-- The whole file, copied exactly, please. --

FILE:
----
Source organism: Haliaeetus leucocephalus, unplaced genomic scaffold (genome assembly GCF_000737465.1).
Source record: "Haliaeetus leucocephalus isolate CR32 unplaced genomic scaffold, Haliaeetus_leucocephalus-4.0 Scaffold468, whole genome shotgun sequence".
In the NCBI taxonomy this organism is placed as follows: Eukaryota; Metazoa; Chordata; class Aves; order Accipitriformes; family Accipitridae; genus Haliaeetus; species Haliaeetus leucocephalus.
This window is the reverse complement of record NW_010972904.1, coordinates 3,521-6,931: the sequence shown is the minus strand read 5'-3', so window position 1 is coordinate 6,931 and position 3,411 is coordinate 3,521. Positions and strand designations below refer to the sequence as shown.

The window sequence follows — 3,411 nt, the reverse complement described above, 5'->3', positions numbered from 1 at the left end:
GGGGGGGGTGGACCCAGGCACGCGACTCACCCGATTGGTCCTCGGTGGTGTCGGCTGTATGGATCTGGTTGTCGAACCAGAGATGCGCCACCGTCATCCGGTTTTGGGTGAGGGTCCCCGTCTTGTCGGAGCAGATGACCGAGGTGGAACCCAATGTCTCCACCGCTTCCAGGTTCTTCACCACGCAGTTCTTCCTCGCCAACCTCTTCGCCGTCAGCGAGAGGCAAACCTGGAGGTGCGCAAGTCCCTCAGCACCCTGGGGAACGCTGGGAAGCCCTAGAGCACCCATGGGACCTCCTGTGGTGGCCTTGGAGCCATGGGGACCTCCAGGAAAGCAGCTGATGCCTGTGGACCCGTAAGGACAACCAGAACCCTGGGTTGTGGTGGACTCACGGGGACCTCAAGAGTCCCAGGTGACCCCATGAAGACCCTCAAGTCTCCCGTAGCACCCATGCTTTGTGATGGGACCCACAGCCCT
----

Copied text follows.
Source organism: Haliaeetus leucocephalus, unplaced genomic scaffold (genome assembly GCF_000737465.1).
Source record: "Haliaeetus leucocephalus isolate CR32 unplaced genomic scaffold, Haliaeetus_leucocephalus-4.0 Scaffold468, whole genome shotgun sequence".
In the NCBI taxonomy this organism is placed as follows: Eukaryota; Metazoa; Chordata; class Aves; order Accipitriformes; family Accipitridae; genus Haliaeetus; species Haliaeetus leucocephalus.
This window is the reverse complement of record NW_010972904.1, coordinates 3,521-6,931: the sequence shown is the minus strand read 5'-3', so window position 1 is coordinate 6,931 and position 3,411 is coordinate 3,521. Positions and strand designations below refer to the sequence as shown.

The window sequence follows — 3,411 nt, the reverse complement described above, 5'->3', positions numbered from 1 at the left end:
GGGGGGGGTGGACCCAGGCACGCGACTCACCCGATTGGTCCTCGGTGGTGTCGGCTGTATGGATCTGGTTGTCGAACCAGAGATGCGCCACCGTCATCCGGTTTTGGGTGAGGGTCCCCGTCTTGTCGGAGCAGATGACCGAGGTGGAACCCAATGTCTCCACCGCTTCCAGGTTCTTCACCACGCAGTTCTTCCTCGCCAACCTCTTCGCCGTCAGCGAGAGGCAAACCTGGAGGTGCGCAAGTCCCTCAGCACCCTGGGGAACGCTGGGAAGCCCTAGAGCACCCATGGGACCTCCTGTGGTGGCCTTGGAGCCATGGGGACCTCCAGGAAAGCAGCTGATGCCTGTGGACCCGTAAGGACAACCAGAACCCTGGGTTGTGGTGGACTCACGGGGACCTCAAGAGTCCCAGGTGACCCCATGAAGACCCTCAAGTCTCCCGTAGCACCCATGCTTTGTGATGGGACCCACAGCCCT